10. Is an original registration or evidence of use in the jurisdiction of origin, or any other requirements unique to foreigners, necessary prior to the registration of intellectual property in your jurisdiction?

There is no prerequisite for evidence of prior use or prior registration of intellectual and industrial property rights in the jurisdiction of origin applicable to foreign entities or individuals in order to register such rights in Turkey. Additionally, the necessary documents for the application and the registration of a foreign national and a local company are the same.

11. Can unregistered trademarks, or other intellectual property rights that are not registered, be licensed in your jurisdiction?

Yes, it is possible. In Turkish intellectual and industrial property law, genuine ownership principle is accepted, which means that the real owner of a right is the one who first developed the subject of the right. Therefore, registration before the authorised bodies is only explanatory.

As a result, it is possible for an unregistered intellectual property right to be the subject of a licence agreement. However, in this case, the licence agreement cannot be recorded to the registry and, therefore, the licence agreement cannot be claimed against bona-fide third parties. For example, if the owner of intellectual property rights registers its rights during the licence agreement, which is not recorded within the registry, and then transfers its rights to a third party, the licensee cannot claim its right against the bona-fide third party who acquires the intellectual property rights. The unregistered intellectual and industrial property rights are protected under the unfair competition rules.

12. Are there particular requirements in your jurisdiction: for the validity of an intellectual property license; to render an intellectual property license opposable to a third party; or to take a security interest in the intellectual property?


As stated above, a licence agreement having as its object a licensed trademark, an industrial design or patent and utility models must be in written form.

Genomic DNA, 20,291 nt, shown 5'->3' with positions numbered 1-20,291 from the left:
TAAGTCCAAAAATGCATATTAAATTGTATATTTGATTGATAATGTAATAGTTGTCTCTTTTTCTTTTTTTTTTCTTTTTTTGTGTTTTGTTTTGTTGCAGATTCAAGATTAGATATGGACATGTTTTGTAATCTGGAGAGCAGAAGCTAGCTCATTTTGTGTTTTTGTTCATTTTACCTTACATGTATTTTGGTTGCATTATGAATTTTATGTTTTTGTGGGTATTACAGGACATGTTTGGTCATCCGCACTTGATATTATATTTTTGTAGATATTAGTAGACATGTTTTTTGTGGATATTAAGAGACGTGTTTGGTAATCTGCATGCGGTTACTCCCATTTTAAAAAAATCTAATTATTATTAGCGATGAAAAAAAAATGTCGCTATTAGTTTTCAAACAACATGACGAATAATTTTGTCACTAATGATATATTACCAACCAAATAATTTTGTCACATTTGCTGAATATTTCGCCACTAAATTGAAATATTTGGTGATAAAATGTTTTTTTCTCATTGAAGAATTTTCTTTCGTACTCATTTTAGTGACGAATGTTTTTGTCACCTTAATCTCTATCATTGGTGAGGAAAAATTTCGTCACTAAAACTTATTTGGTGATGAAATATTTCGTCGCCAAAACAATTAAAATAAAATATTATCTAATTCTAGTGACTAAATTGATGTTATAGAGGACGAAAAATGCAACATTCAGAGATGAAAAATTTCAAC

Additionally for copyright licence agreements, the financial rights, which are subject to the licence agreement, shall be explicitly counted within the scope of licensed rights.


As previously mentioned, registration of the licence is not compulsory. However, it is common and good practice for the patent, industrial design and trademark licensees to register their licences with the Turkish Patent Institute to claim their rights against bona-fide third parties.


It is possible to take a security interest in intellectual property and to register this interest with the Turkish Patent Institute. In this respect, a registered industrial right may be given as security independently of the commercial undertaking. The written agreement or the official document proving the placing of the security or their notarised copies have to be submitted to the Turkish Patent Institute. If the aforementioned documents are in a foreign language, a Turkish translation has to be submitted.

13. Can a foreign owner or licensor of intellectual property institute proceedings against a third party for infringement in your jurisdiction without joining the licensee from your jurisdiction as a party to the proceedings? Can an intellectual property licensee in your jurisdiction institute proceedings against an infringer of the licensed intellectual property without the consent of the owner or licensor? Can the licensee be contractually prohibited from doing so?

A foreign owner or licensor is always entitled to protect its intellectual property rights through actions against infringements without joining the licensee. Most of the time, such joinder is actually an obligation on the side of the licensor to protect and maintain the intellectual property right in favour of the rights licensed to the licensee.

Depending on the type of the licence agreement, the licensee may also be entitled to initiate direct proceedings in the case of an infringement. The distinction between exclusive or non-exclusive licence agreements is significant when enforcing licensing rights.

In the case of an exclusive licence agreement, unless provided otherwise by the contract, the holder of an exclusive licence may, in the case of an infringement of the industrial rights, institute in his or her own name, all legal proceedings that have been made available to the proprietor of the right by decree-laws. Holders of non-exclusive licences do not have the right to institute legal proceedings. However, in principle for non-exclusive licence agreements, the licensee cannot file any actions based on the subject intellectual property right. In the case of an infringement, the holder of a non-exclusive licence may give notice, through a notary public, requesting the proprietor of the right concerned to institute such proceedings as required. In the event that the proprietor of the right concerned refuses to initiate or within three months of the reception of the notice fails to institute proceedings, the non-exclusive licence holder shall have the right to institute proceedings on its behalf. The licensee has a right to claim for the court to issue an injunction for precautionary measures if it is facing serious damage, which the elapsing of time cannot remedy. The licensee who has initiated proceedings shall notify the proprietor of the right concerned that the proceedings have been instituted.

It is possible to restrict the rights of a licensee contractually, either by making the consent of the licensor obligatory or by prohibiting filing of any actions at all.